I have read Schmidt’s reports of the affirmative action wars in the Chronicle of Higher Education and visited his information-rich blog. I had high expectations from the wide acclaim and widespread buzz the book has received in blogs that dealt with race and culture issues.
The book is a fantastic read and did not disappoint. I read and finished it in one weekend and could not wait to go to the computer to write a review. It is that good and I highly recommend it as a useful resource for anyone who wants to learn more about affirmative action and where it is headed in the near future.
In a nutshell, Schmidt’s book provides a wide-ranging, historical and big picture view of affirmative action as a social policy. From its origins in the 1960s as a response to social unrest and black militancy, to how it has been administered in elite schools over the years, the political battles and turmoils that have surrounded its implementation, and the court and legislative battles to challenge and strike it down.
He deals with affirmative action as it is practiced in selective, elite schools such as Harvard, Stanford, the University of Michigan, etc. But he does not shy away from writing about the implications of affirmative action to the larger philosophical and moral questions of equality, fairness, and the continuing disparities among American racial and ethnic groups (and socioeconomic classes) in income, academic achievement, educational quality of primary and secondary schools, and the role of diversity in all of these.
According to Schmidt, glaring in its absence from the affirmative action wars is a serious consideration of socioeconomic class (which includes poor and working class whites) and legacy admissions that give preference to wealthy and connected whites who are routinely admitted to selective universities despite not meeting the same academic standards by which more deserving but less-connected and less-wealthy students of all races are scrutinized and judged. In this vein, Schmidt explores social science research such as those undertaken by Anthony Carnevale on modifying how to judge SAT scores, and race-neutral policies that target student admissions according to factors such as family income and geographic region, and strategies such as those used in Texas that have resulted in higher minority admission and enrollment to state universities than race-specific criteria.
Schmidt’s analysis also includes a potent critique of affirmative action as an instrument of attaining social justice and equality. Whether or not such policies do benefit those who come from disadvantaged backgrounds and whether or not diversity is a compelling enough argument for keeping affirmative action out of legal challenges. He also details the recent court battles in Michigan and California as well as background on the main players in the recent challenges to affirmative action by voter referendum in California and Michigan. Schmidt then takes the story all the way to the Supreme Court and in the White House and gives background information on the decisions of the Court as well as the political stances and public pronouncements on the issue by politicians and Presidents from Richard Nixon to Bill Clinton.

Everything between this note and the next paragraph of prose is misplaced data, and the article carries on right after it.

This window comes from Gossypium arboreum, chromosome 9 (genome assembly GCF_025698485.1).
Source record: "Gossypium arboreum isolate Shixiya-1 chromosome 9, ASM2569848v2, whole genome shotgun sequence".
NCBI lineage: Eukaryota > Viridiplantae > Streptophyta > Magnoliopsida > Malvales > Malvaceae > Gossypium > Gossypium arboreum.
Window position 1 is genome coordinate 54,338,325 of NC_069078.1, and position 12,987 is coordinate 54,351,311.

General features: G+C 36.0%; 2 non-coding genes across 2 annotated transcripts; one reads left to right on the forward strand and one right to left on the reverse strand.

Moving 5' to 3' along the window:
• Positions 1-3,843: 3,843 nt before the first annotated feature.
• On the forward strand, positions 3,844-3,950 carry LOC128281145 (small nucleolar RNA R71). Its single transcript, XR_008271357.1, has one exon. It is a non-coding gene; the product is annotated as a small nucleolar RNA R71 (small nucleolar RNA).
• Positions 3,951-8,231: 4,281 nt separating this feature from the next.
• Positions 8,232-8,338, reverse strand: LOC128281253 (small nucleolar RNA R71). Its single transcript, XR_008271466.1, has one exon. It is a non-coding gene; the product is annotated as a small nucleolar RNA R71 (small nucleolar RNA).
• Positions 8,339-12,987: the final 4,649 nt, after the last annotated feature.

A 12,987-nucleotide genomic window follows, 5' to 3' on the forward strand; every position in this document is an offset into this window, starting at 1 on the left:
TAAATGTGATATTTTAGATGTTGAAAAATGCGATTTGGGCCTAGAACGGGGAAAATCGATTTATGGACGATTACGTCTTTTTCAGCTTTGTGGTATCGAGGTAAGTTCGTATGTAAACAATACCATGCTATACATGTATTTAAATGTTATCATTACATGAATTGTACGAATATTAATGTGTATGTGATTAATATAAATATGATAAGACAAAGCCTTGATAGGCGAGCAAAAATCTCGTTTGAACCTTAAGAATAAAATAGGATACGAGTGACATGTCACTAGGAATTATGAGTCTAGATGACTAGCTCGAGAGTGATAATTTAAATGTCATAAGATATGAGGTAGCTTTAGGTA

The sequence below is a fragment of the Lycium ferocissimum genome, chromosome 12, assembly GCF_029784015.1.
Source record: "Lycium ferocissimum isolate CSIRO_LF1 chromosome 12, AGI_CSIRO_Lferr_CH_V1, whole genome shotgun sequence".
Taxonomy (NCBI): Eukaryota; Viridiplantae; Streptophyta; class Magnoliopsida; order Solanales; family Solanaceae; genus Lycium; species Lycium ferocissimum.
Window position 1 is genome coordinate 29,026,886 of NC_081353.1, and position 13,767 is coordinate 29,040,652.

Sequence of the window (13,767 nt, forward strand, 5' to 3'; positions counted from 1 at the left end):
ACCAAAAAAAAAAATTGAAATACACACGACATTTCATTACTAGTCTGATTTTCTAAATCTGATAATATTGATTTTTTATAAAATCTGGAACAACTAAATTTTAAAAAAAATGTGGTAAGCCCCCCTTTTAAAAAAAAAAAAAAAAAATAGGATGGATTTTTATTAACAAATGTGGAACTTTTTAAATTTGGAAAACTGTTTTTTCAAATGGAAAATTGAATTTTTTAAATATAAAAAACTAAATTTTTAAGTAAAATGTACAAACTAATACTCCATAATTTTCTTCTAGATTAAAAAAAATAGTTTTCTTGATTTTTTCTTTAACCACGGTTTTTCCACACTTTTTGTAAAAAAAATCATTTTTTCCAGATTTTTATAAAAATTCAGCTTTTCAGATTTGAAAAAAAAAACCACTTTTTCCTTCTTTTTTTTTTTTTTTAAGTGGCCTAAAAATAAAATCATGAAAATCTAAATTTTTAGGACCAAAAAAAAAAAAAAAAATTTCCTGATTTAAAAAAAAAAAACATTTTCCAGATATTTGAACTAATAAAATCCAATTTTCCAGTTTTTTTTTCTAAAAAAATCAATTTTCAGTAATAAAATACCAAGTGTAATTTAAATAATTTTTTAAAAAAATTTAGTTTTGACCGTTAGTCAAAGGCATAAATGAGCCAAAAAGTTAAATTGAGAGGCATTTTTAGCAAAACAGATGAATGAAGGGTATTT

Of course, the question will eventually be asked – is this a pro or anti affirmative action book? Is Peter Schmidt part of either side of the debate and if so which side is he on?
I am happy to say that I did not read Schmidt to be a partisan on either side of the issue. If he is a partisan, he is more for the larger moral and philosophical issues of justice, equality and fairness—which includes poor and working class whites in the equation.
If I can sum up the spirit of the book with a quote I choose this one from page 109:
Truth be told, colleges probably benefit from such false assumptions [of whites believing they or someone they know will be rejected by a college due to an unqualified minority applicant]. After all, if well-qualified whites or Asians are angry because they believe they were rejected in favor of Blacks, Hispanics, or Native Americans, colleges can try to claim the moral high ground by accusing them of being racially insensitive, failing to understand the educational value of diversity, or refusing to own up to their own racist past. If on the other hand, people are angry because they believe they were rejected in favor of applicants with more money or better connections, about all they can be accused of is being too naïve to realize that money talks, it isn’t what you know but who you know that matters, and life just isn’t fair.
I highly recommend Color and Money to anyone interested in the affirmative action debate and issue. It is an honest, painstakingly researched report and exploration of the issue and what it means for social justice, race relations, and how far American society still has to go to come to grips with achieving equality of opportunity.